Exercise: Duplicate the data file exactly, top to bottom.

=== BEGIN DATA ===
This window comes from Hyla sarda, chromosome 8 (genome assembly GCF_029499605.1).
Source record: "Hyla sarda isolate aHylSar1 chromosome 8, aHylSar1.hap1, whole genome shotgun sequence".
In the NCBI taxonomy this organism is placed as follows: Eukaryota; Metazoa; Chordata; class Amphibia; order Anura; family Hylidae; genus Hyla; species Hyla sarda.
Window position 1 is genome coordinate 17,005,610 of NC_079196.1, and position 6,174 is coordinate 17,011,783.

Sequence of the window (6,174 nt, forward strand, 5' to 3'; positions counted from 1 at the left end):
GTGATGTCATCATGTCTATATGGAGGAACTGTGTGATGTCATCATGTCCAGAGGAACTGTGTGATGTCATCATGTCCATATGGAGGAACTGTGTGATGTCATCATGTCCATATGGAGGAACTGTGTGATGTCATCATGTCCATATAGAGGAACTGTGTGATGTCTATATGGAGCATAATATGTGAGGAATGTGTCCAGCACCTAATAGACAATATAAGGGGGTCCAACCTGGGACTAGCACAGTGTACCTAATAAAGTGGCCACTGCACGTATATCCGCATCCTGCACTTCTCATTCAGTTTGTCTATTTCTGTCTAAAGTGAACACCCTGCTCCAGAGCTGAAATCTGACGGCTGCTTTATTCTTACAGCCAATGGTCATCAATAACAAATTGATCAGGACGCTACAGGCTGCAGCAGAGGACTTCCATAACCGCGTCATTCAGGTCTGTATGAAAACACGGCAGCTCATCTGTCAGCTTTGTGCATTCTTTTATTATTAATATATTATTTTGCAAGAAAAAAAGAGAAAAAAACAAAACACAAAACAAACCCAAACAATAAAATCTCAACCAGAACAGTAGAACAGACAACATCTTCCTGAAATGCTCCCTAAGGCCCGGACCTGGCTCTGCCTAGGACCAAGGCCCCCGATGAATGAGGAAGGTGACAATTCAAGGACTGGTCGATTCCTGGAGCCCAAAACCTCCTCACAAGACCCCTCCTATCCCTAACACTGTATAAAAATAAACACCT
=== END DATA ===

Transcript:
This window comes from Hyla sarda, chromosome 8 (genome assembly GCF_029499605.1).
Source record: "Hyla sarda isolate aHylSar1 chromosome 8, aHylSar1.hap1, whole genome shotgun sequence".
In the NCBI taxonomy this organism is placed as follows: Eukaryota; Metazoa; Chordata; class Amphibia; order Anura; family Hylidae; genus Hyla; species Hyla sarda.
Window position 1 is genome coordinate 17,005,610 of NC_079196.1, and position 6,174 is coordinate 17,011,783.

Sequence of the window (6,174 nt, forward strand, 5' to 3'; positions counted from 1 at the left end):
GTGATGTCATCATGTCTATATGGAGGAACTGTGTGATGTCATCATGTCCAGAGGAACTGTGTGATGTCATCATGTCCATATGGAGGAACTGTGTGATGTCATCATGTCCATATGGAGGAACTGTGTGATGTCATCATGTCCATATAGAGGAACTGTGTGATGTCTATATGGAGCATAATATGTGAGGAATGTGTCCAGCACCTAATAGACAATATAAGGGGGTCCAACCTGGGACTAGCACAGTGTACCTAATAAAGTGGCCACTGCACGTATATCCGCATCCTGCACTTCTCATTCAGTTTGTCTATTTCTGTCTAAAGTGAACACCCTGCTCCAGAGCTGAAATCTGACGGCTGCTTTATTCTTACAGCCAATGGTCATCAATAACAAATTGATCAGGACGCTACAGGCTGCAGCAGAGGACTTCCATAACCGCGTCATTCAGGTCTGTATGAAAACACGGCAGCTCATCTGTCAGCTTTGTGCATTCTTTTATTATTAATATATTATTTTGCAAGAAAAAAAGAGAAAAAAACAAAACACAAAACAAACCCAAACAATAAAATCTCAACCAGAACAGTAGAACAGACAACATCTTCCTGAAATGCTCCCTAAGGCCCGGACCTGGCTCTGCCTAGGACCAAGGCCCCCGATGAATGAGGAAGGTGACAATTCAAGGACTGGTCGATTCCTGGAGCCCAAAACCTCCTCACAAGACCCCTCCTATCCCTAACACTGTATAAAAATAAACACCT